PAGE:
A carpet beetle infestation can cause a great deal of damage to organic artifacts like leather, wool, cotton, fur and preserved animal specimens. They spread quickly and are difficult to get rid of.
The best course of action is, of course, prevention. But how do you know you have carpet beetles? And what should you do if you find them? Read on to learn more.
Carpet Beetle Lifecycle
It is the carpet beetle larvae that cause all the damage. Carpet beetles seek out dark, undisturbed places to lay their eggs. A remote corner of your collection storage area would be a perfect place to raise their young.
The carpet beetle lays her eggs in wool, leather, fur, etc. so when they hatch they have an abundant food source. The larvae will feast on the material around them, eating through your precious artifacts.
Adult carpet beetles prefer sunlight and do not feed on fabrics. Instead, they are attracted to pollen and nectar. They usually enter a building on fresh cut flowers or hitch a ride on furniture or other artifacts.
It can be difficult to determine whether the damage has been caused by clothes moths or carpet beetles. Generally speaking, carpet beetles cause large areas of damage, while clothes moths chew smaller holes scattered all over a garment.
The best evidence is what gets left behind. Carpet beetle larvae leave skin casings and white fecal pellets that resemble grains of salt.
Getting Rid of Carpet Beetles
An Integrated Pest Management system includes regular observation of collections storage areas. Monitor sticky traps at scheduled intervals. Any evidence of carpet beetles should be immediately reported to your exterminator.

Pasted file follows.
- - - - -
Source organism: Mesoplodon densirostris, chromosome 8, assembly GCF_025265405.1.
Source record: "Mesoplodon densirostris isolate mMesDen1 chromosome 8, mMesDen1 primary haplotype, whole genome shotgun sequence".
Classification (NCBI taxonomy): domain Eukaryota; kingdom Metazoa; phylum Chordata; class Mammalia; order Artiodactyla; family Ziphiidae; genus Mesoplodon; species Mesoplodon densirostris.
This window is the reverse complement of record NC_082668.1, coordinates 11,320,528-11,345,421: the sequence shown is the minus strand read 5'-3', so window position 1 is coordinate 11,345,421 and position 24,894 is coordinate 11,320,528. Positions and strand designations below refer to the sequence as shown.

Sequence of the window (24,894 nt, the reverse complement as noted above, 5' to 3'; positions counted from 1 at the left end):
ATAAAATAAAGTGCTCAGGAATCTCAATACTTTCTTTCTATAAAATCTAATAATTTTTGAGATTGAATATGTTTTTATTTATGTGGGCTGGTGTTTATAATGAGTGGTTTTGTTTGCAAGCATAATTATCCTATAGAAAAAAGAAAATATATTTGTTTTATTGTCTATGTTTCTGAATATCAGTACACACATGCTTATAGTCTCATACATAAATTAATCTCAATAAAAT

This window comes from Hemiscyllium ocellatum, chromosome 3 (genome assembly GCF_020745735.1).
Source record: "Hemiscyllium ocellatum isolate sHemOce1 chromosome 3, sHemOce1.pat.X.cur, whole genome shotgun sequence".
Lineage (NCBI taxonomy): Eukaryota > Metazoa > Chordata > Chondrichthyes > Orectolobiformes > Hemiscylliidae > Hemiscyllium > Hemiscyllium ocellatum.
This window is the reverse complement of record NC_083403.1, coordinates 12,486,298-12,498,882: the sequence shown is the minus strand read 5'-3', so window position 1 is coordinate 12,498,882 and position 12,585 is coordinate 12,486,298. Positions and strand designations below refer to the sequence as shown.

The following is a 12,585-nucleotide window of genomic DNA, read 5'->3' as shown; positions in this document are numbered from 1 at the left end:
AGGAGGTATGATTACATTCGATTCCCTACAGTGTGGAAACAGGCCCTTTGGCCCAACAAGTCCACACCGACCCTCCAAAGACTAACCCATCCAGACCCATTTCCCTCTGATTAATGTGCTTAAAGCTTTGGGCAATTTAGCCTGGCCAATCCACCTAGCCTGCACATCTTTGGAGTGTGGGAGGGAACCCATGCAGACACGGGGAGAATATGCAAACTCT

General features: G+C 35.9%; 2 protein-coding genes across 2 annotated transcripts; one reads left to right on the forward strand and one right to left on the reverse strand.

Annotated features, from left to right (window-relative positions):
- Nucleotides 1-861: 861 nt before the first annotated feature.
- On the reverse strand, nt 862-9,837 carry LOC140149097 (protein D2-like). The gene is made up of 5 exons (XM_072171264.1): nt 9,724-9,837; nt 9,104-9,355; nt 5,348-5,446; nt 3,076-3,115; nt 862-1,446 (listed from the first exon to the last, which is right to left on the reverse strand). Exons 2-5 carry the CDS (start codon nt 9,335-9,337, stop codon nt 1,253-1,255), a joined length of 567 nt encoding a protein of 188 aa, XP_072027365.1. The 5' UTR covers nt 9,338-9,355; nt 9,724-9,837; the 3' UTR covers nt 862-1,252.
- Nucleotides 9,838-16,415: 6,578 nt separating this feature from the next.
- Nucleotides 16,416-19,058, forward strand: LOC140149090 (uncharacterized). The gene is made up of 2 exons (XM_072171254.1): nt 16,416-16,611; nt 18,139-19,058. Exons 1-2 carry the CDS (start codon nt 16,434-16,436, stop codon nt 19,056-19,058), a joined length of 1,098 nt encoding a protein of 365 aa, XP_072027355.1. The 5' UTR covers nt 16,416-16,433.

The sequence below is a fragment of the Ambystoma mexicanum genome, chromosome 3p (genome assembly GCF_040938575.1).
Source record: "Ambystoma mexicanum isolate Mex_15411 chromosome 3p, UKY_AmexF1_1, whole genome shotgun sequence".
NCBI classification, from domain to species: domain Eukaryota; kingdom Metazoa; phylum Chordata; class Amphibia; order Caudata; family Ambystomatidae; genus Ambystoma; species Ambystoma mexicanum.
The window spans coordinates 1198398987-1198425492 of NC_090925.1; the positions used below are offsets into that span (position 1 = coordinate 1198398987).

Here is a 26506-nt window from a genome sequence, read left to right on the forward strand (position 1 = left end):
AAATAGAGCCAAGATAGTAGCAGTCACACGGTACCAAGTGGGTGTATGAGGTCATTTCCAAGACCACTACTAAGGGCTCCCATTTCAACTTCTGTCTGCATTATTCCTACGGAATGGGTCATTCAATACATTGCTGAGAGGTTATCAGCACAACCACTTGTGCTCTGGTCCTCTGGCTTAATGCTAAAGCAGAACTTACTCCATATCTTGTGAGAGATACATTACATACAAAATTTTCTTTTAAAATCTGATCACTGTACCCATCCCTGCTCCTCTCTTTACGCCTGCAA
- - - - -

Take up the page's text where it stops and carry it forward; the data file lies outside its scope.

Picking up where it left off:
An artifact with a serious infestation will likely need to be removed from the collection. The damage caused by the carpet beetles will probably make it unsuitable for exhibition and beyond any conservation work. Minor damage can sometimes be repaired, but it is important to eradicate any residual eggs and/or larvae before reintroducing the artifact into the collection.
Cleaning the area of the infestation thoroughly may be enough to contain it. But particularly severe infestations must be treated with insecticide. Consult a professional exterminator and conservator before treating any artifact.
Prevention is the best medicine when dealing with carpet beetles. Regularly inspect collection storage areas and thoroughly examine any new acquisitions for problems. Clean storage areas often and do not permit anyone to eat or drink in designated collections areas, including offices and workspaces.
For carpet beetles, finding a collection of animal specimens is like hitting the jackpot. These artifacts should be periodically put in a freezer for 10-14 days to kill carpet beetles in all life stages.
For more information on conservation matters, I suggest the following book: